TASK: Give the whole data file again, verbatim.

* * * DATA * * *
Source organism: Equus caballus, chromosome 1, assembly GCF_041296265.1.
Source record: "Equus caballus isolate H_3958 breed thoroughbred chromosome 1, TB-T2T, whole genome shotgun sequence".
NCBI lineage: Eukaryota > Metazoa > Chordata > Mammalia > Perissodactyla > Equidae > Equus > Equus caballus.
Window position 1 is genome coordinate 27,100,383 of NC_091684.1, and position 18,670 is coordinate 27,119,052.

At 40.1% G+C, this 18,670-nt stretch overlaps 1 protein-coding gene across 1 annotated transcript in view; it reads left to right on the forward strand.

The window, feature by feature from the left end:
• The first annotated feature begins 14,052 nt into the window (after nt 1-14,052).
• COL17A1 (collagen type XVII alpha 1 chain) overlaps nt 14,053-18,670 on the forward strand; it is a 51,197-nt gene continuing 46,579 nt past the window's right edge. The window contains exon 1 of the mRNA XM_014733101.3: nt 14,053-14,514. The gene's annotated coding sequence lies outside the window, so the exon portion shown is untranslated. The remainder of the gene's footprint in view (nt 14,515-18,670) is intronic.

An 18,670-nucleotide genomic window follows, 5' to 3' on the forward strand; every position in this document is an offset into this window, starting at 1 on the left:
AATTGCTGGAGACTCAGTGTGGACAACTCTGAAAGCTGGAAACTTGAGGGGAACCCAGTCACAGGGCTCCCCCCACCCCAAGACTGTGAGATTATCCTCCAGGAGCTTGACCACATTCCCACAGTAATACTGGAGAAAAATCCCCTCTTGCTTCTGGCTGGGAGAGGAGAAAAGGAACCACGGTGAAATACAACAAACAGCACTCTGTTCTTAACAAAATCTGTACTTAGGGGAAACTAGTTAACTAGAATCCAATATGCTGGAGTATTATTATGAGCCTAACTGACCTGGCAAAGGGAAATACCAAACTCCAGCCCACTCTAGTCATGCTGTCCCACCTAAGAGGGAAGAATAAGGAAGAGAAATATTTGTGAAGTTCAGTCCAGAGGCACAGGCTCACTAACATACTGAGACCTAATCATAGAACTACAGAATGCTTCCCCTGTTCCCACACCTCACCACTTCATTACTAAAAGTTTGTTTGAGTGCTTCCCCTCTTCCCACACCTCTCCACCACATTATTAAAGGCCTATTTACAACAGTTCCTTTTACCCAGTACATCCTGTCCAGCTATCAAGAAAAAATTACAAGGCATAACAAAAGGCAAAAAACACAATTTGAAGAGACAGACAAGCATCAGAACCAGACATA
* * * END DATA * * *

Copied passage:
Source organism: Equus caballus, chromosome 1, assembly GCF_041296265.1.
Source record: "Equus caballus isolate H_3958 breed thoroughbred chromosome 1, TB-T2T, whole genome shotgun sequence".
NCBI lineage: Eukaryota > Metazoa > Chordata > Mammalia > Perissodactyla > Equidae > Equus > Equus caballus.
Window position 1 is genome coordinate 27,100,383 of NC_091684.1, and position 18,670 is coordinate 27,119,052.

At 40.1% G+C, this 18,670-nt stretch overlaps 1 protein-coding gene across 1 annotated transcript in view; it reads left to right on the forward strand.

The window, feature by feature from the left end:
• The first annotated feature begins 14,052 nt into the window (after nt 1-14,052).
• COL17A1 (collagen type XVII alpha 1 chain) overlaps nt 14,053-18,670 on the forward strand; it is a 51,197-nt gene continuing 46,579 nt past the window's right edge. The window contains exon 1 of the mRNA XM_014733101.3: nt 14,053-14,514. The gene's annotated coding sequence lies outside the window, so the exon portion shown is untranslated. The remainder of the gene's footprint in view (nt 14,515-18,670) is intronic.

An 18,670-nucleotide genomic window follows, 5' to 3' on the forward strand; every position in this document is an offset into this window, starting at 1 on the left:
AATTGCTGGAGACTCAGTGTGGACAACTCTGAAAGCTGGAAACTTGAGGGGAACCCAGTCACAGGGCTCCCCCCACCCCAAGACTGTGAGATTATCCTCCAGGAGCTTGACCACATTCCCACAGTAATACTGGAGAAAAATCCCCTCTTGCTTCTGGCTGGGAGAGGAGAAAAGGAACCACGGTGAAATACAACAAACAGCACTCTGTTCTTAACAAAATCTGTACTTAGGGGAAACTAGTTAACTAGAATCCAATATGCTGGAGTATTATTATGAGCCTAACTGACCTGGCAAAGGGAAATACCAAACTCCAGCCCACTCTAGTCATGCTGTCCCACCTAAGAGGGAAGAATAAGGAAGAGAAATATTTGTGAAGTTCAGTCCAGAGGCACAGGCTCACTAACATACTGAGACCTAATCATAGAACTACAGAATGCTTCCCCTGTTCCCACACCTCACCACTTCATTACTAAAAGTTTGTTTGAGTGCTTCCCCTCTTCCCACACCTCTCCACCACATTATTAAAGGCCTATTTACAACAGTTCCTTTTACCCAGTACATCCTGTCCAGCTATCAAGAAAAAATTACAAGGCATAACAAAAGGCAAAAAACACAATTTGAAGAGACAGACAAGCATCAGAACCAGACATA